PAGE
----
Expelled diplomats leave US embassy in Moscow as Trump administration prepares new sanctions against Russia
In recent weeks, President Donald Trump’s national security advisers have pushed for more sanctions after a series of alleged moves by Russia, including the poisoning of a former Russian spy in the UK
The United States was expected to impose additional sanctions against Russia on Friday after dozens of expelled diplomats departed from the US embassy in Moscow.
The sanctions are economic and designed to target oligarchs with ties to President Vladimir Putin, US officials said.
The final number facing punitive action remains fluid, the US officials said, but is expected to include at least a half a dozen people under sanctions powers given to the president by Congress.
In recent weeks, President Donald Trump’s national security advisers have pushed for more sanctions after a series of alleged moves by Russia, including the poisoning of a former Russian spy in England, interference in the US 2016 elections and a cyberattack described as the most destructive and costly in history.
Officials spoke about the sanctions on the condition of anonymity because they were not authorised to discuss pending actions.
The push for more sanctions came as three buses believed to be carrying expelled diplomats departed from the US embassy in Moscow.
Russia last week ordered 60 American diplomats to leave the country by Thursday, in retaliation for the United States expelling the same number of Russians.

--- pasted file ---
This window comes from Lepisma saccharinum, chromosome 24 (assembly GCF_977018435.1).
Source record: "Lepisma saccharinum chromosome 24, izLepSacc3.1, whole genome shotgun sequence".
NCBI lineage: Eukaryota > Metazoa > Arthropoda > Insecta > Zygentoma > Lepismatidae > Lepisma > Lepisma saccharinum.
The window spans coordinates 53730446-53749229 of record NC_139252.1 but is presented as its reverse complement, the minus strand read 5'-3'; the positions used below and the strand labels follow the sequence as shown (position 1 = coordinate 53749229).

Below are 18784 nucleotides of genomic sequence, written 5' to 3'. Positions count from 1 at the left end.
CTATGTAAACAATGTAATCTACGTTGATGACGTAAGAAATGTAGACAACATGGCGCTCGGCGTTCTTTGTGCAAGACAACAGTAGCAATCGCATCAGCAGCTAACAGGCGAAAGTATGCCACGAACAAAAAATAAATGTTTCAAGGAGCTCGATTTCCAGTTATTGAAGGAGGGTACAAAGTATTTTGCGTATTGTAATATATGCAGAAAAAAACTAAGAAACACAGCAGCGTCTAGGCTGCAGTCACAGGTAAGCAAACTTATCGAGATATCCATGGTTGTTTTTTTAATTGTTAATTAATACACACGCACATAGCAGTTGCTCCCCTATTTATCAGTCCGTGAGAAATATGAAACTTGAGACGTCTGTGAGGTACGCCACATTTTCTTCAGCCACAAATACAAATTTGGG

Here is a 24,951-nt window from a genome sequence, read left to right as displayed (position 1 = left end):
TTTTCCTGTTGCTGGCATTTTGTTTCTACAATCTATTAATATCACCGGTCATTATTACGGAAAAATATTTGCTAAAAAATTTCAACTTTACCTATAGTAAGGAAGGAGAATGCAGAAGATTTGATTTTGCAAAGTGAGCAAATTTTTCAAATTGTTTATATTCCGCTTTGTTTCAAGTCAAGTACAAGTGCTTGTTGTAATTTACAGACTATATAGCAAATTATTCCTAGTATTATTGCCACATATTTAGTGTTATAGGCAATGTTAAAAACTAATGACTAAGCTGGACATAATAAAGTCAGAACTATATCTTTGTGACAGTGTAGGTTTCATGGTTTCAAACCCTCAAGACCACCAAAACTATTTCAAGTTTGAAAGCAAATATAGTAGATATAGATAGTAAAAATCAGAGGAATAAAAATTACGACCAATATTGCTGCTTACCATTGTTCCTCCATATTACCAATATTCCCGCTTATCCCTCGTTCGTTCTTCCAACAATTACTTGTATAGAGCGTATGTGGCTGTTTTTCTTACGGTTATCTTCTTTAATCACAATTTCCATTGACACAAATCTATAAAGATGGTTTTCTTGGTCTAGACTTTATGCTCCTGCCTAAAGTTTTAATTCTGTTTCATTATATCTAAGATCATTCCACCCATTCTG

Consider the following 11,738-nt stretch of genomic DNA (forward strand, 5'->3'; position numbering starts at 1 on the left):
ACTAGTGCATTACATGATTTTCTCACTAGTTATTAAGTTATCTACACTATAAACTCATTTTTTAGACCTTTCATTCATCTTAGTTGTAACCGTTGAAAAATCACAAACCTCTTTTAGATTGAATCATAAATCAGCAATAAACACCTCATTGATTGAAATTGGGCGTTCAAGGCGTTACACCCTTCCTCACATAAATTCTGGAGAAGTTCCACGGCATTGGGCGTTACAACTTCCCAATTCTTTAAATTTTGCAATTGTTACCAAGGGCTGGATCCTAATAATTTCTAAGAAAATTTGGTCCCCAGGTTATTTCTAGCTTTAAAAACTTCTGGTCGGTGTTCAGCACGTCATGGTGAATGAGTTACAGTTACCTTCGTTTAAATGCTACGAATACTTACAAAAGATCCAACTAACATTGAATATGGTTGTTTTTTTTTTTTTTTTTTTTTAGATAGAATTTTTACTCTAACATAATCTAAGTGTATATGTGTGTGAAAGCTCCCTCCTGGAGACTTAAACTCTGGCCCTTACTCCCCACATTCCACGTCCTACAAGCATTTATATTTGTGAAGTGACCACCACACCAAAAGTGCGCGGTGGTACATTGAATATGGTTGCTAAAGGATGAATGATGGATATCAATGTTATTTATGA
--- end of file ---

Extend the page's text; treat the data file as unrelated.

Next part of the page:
The moves were part of a deepening dispute over the nerve-agent poisoning in Britain of Russian former double-agent Sergei Skripal and his daughter.
Britain alleges Russian involvement, which Moscow vehemently denies.
On Tuesday night, outgoing national security adviser H.R. McMaster called on the United States to take a tougher line against Moscow, saying: “We have failed to impose sufficient costs”.
The remark came hours after Trump said in a White House news conference that “nobody has been tougher on Russia than I have”.
Russian officials, meanwhile, have expressed exasperation with the United States. Moscow’s ambassador to the United States, Anatoly Antonov, said the “atmosphere in Washington is poison”.
“It’s a toxic atmosphere,” he told NBC News.
The United States is expected to target individuals on a list of influential Russian political and business leaders that the Treasury Department released in January, officials said.
The United States could also impose sanctions based on authorities Congress granted to target anyone conducting significant business with Russian intelligence and defence sectors.
“If they do something tough like this, it may go some distance in reassuring angry members of Congress and the public who are looking at the midterms and wondering if this administration is focused on the Russian threat and taking moves to address it,” said Liz Rosenberg, a former Treasury official who is at the Centre for a New American Security.
White House and State Department spokesmen declined to comment.
The pending Treasury move comes as the Trump administration takes an increasingly tough posture toward Moscow at the urging of his senior aides and top US allies.
There has been a flurry of tit-for-tat diplomatic expulsions since the March 4 poisoning on UK soil of Skripal, which Britain says was carried out with a military-grade nerve agent developed by the Soviet Union.
The former double agent, who defected to Britain, was found slumped on a park bench in the English town of Salisbury alongside his daughter Yulia who was also critically injured.
London has said it is “highly likely” Moscow was behind the botched assassination, a charge the Kremlin has angrily denied.
Relations between Moscow and the West have since plummeted to a new lows.
More than 150 Russian diplomats were ordered out of the US, EU members, Nato countries and other nations as punishment, a move that was met in kind by Russia.
The Washington Post, Associated Press